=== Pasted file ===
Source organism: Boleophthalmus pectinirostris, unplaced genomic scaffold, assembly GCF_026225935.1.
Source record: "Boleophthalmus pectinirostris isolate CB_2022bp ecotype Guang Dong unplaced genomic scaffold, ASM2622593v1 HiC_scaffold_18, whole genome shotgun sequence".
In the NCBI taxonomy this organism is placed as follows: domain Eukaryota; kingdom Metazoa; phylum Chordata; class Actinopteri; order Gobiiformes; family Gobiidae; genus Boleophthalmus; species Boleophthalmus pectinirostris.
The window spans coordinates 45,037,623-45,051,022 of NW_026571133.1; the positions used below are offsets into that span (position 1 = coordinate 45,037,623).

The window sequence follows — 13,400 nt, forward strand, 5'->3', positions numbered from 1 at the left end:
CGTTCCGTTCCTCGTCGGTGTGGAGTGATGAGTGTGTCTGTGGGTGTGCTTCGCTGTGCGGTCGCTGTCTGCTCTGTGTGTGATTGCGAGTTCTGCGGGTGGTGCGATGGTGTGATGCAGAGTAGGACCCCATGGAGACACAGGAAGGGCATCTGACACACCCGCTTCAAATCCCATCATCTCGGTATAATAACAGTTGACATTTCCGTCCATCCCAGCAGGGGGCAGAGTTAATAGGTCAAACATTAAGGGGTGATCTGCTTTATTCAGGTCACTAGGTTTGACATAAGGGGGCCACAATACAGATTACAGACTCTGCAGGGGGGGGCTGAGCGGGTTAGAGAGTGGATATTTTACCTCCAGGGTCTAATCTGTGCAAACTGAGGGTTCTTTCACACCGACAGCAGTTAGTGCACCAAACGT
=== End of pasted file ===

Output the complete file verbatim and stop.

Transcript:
Source organism: Boleophthalmus pectinirostris, unplaced genomic scaffold, assembly GCF_026225935.1.
Source record: "Boleophthalmus pectinirostris isolate CB_2022bp ecotype Guang Dong unplaced genomic scaffold, ASM2622593v1 HiC_scaffold_18, whole genome shotgun sequence".
In the NCBI taxonomy this organism is placed as follows: domain Eukaryota; kingdom Metazoa; phylum Chordata; class Actinopteri; order Gobiiformes; family Gobiidae; genus Boleophthalmus; species Boleophthalmus pectinirostris.
The window spans coordinates 45,037,623-45,051,022 of NW_026571133.1; the positions used below are offsets into that span (position 1 = coordinate 45,037,623).

The window sequence follows — 13,400 nt, forward strand, 5'->3', positions numbered from 1 at the left end:
CGTTCCGTTCCTCGTCGGTGTGGAGTGATGAGTGTGTCTGTGGGTGTGCTTCGCTGTGCGGTCGCTGTCTGCTCTGTGTGTGATTGCGAGTTCTGCGGGTGGTGCGATGGTGTGATGCAGAGTAGGACCCCATGGAGACACAGGAAGGGCATCTGACACACCCGCTTCAAATCCCATCATCTCGGTATAATAACAGTTGACATTTCCGTCCATCCCAGCAGGGGGCAGAGTTAATAGGTCAAACATTAAGGGGTGATCTGCTTTATTCAGGTCACTAGGTTTGACATAAGGGGGCCACAATACAGATTACAGACTCTGCAGGGGGGGGCTGAGCGGGTTAGAGAGTGGATATTTTACCTCCAGGGTCTAATCTGTGCAAACTGAGGGTTCTTTCACACCGACAGCAGTTAGTGCACCAAACGT